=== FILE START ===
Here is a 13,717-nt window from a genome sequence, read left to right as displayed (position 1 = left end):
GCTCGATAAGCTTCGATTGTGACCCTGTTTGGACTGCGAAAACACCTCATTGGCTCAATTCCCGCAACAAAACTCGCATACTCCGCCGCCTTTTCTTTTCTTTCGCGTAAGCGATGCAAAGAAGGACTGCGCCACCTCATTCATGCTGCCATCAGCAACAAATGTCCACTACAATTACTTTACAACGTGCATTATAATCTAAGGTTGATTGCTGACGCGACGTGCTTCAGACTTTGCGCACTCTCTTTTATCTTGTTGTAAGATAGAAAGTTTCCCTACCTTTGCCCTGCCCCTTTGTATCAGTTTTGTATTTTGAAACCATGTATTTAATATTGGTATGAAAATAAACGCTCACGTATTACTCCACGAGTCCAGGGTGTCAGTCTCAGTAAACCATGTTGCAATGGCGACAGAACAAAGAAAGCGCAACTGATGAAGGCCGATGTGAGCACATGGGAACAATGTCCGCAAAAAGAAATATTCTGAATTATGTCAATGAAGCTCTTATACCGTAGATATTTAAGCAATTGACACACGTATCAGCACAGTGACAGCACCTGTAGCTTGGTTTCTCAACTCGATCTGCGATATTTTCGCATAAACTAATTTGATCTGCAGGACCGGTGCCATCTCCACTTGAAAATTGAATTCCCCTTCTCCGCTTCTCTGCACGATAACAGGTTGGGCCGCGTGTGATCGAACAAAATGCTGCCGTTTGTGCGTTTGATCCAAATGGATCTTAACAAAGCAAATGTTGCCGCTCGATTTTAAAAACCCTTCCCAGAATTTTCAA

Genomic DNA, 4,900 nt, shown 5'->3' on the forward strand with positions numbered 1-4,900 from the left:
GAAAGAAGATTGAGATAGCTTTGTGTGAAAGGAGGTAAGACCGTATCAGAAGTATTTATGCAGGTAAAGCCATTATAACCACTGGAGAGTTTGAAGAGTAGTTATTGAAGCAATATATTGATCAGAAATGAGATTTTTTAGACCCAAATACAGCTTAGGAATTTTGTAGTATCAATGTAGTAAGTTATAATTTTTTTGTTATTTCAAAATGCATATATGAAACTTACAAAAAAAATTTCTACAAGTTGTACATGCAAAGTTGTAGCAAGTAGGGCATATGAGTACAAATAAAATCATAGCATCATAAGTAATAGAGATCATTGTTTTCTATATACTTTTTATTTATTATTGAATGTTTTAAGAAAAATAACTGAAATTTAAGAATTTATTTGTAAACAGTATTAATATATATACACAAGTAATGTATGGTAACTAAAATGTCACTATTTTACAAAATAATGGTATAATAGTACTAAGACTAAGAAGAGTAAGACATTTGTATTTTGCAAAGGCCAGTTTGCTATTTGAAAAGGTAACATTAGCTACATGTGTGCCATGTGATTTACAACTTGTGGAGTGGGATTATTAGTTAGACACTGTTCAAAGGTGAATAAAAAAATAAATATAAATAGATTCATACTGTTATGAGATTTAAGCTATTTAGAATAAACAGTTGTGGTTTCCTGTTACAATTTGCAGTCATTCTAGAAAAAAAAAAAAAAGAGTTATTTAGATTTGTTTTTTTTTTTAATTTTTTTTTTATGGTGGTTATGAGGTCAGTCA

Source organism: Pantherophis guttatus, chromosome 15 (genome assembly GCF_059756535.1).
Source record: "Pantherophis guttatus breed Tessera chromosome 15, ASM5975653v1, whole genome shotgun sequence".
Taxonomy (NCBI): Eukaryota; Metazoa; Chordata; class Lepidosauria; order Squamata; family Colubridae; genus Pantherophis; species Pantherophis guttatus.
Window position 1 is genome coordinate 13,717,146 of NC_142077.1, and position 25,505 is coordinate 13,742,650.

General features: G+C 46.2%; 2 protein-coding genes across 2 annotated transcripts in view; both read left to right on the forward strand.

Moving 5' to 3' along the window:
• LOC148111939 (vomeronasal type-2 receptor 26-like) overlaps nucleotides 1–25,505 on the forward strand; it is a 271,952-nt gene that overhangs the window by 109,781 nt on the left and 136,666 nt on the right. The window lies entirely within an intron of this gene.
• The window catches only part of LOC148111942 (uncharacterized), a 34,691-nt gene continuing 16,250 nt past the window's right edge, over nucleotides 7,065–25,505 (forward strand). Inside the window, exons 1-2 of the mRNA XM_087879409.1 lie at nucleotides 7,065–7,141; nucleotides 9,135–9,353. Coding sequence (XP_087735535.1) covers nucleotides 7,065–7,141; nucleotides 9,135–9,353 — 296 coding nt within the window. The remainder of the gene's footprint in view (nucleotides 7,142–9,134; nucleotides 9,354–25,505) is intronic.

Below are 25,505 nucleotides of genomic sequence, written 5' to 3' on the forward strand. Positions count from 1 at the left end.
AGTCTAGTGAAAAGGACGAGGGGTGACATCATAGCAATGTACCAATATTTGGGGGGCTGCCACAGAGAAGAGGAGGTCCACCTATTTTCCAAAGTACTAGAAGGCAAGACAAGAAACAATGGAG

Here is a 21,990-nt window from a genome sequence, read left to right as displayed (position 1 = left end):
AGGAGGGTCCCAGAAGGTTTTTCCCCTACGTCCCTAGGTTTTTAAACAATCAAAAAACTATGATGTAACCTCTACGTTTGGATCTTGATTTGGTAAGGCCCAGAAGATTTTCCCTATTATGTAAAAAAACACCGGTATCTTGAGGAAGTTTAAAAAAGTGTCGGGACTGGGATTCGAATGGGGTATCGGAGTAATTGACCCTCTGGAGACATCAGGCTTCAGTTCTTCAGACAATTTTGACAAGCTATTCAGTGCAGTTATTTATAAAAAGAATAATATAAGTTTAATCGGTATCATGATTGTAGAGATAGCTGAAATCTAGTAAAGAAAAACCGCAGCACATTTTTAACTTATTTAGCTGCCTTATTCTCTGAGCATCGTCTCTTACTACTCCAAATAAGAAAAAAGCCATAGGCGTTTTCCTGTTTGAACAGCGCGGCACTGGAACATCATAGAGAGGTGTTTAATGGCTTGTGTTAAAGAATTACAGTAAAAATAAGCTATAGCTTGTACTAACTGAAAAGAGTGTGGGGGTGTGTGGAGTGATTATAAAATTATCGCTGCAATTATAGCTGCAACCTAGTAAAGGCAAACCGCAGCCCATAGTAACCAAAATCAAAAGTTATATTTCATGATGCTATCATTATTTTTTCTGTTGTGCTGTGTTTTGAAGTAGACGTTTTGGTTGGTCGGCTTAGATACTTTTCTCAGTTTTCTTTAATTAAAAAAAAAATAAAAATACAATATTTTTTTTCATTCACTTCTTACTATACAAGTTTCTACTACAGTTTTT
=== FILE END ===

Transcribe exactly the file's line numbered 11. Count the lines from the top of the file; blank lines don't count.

• LOC148111939 (vomeronasal type-2 receptor 26-like) overlaps nucleotides 1–25,505 on the forward strand; it is a 271,952-nt gene that overhangs the window by 109,781 nt on the left and 136,666 nt on the right. The window lies entirely within an intron of this gene.